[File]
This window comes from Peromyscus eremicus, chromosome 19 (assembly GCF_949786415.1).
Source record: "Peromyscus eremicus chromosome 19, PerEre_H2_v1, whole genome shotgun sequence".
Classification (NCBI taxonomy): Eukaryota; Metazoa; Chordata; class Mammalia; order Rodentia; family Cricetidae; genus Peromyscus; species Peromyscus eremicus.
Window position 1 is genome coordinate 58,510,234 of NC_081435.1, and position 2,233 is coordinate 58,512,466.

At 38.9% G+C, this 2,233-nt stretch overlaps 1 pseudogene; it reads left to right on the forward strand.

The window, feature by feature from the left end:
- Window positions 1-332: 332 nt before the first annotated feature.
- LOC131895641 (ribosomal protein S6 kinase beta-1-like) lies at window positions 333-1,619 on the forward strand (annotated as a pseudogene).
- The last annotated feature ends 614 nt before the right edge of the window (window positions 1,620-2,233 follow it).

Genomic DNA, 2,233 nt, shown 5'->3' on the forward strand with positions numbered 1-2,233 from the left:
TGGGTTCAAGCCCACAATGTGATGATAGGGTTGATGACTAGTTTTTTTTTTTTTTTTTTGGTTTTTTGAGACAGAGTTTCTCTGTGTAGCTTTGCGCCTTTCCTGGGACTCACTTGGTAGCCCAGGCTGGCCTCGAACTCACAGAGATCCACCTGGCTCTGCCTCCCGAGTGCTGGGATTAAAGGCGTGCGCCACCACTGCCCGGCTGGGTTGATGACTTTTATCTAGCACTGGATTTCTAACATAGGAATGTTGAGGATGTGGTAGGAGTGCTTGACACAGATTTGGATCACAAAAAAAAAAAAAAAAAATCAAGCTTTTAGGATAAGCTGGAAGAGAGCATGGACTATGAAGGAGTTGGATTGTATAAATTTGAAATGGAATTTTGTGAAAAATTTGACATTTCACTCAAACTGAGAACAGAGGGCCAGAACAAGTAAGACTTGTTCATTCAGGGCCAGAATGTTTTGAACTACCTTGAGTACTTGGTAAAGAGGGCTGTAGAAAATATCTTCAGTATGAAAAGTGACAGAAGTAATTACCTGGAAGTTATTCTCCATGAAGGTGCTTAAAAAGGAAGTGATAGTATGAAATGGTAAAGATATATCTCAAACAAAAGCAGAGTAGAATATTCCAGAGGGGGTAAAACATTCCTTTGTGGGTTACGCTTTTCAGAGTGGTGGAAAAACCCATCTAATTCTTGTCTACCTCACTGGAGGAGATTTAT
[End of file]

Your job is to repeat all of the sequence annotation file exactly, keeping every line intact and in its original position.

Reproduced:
This window comes from Peromyscus eremicus, chromosome 19 (assembly GCF_949786415.1).
Source record: "Peromyscus eremicus chromosome 19, PerEre_H2_v1, whole genome shotgun sequence".
Classification (NCBI taxonomy): Eukaryota; Metazoa; Chordata; class Mammalia; order Rodentia; family Cricetidae; genus Peromyscus; species Peromyscus eremicus.
Window position 1 is genome coordinate 58,510,234 of NC_081435.1, and position 2,233 is coordinate 58,512,466.

At 38.9% G+C, this 2,233-nt stretch overlaps 1 pseudogene; it reads left to right on the forward strand.

The window, feature by feature from the left end:
- Window positions 1-332: 332 nt before the first annotated feature.
- LOC131895641 (ribosomal protein S6 kinase beta-1-like) lies at window positions 333-1,619 on the forward strand (annotated as a pseudogene).
- The last annotated feature ends 614 nt before the right edge of the window (window positions 1,620-2,233 follow it).

Genomic DNA, 2,233 nt, shown 5'->3' on the forward strand with positions numbered 1-2,233 from the left:
TGGGTTCAAGCCCACAATGTGATGATAGGGTTGATGACTAGTTTTTTTTTTTTTTTTTTGGTTTTTTGAGACAGAGTTTCTCTGTGTAGCTTTGCGCCTTTCCTGGGACTCACTTGGTAGCCCAGGCTGGCCTCGAACTCACAGAGATCCACCTGGCTCTGCCTCCCGAGTGCTGGGATTAAAGGCGTGCGCCACCACTGCCCGGCTGGGTTGATGACTTTTATCTAGCACTGGATTTCTAACATAGGAATGTTGAGGATGTGGTAGGAGTGCTTGACACAGATTTGGATCACAAAAAAAAAAAAAAAAAATCAAGCTTTTAGGATAAGCTGGAAGAGAGCATGGACTATGAAGGAGTTGGATTGTATAAATTTGAAATGGAATTTTGTGAAAAATTTGACATTTCACTCAAACTGAGAACAGAGGGCCAGAACAAGTAAGACTTGTTCATTCAGGGCCAGAATGTTTTGAACTACCTTGAGTACTTGGTAAAGAGGGCTGTAGAAAATATCTTCAGTATGAAAAGTGACAGAAGTAATTACCTGGAAGTTATTCTCCATGAAGGTGCTTAAAAAGGAAGTGATAGTATGAAATGGTAAAGATATATCTCAAACAAAAGCAGAGTAGAATATTCCAGAGGGGGTAAAACATTCCTTTGTGGGTTACGCTTTTCAGAGTGGTGGAAAAACCCATCTAATTCTTGTCTACCTCACTGGAGGAGATTTAT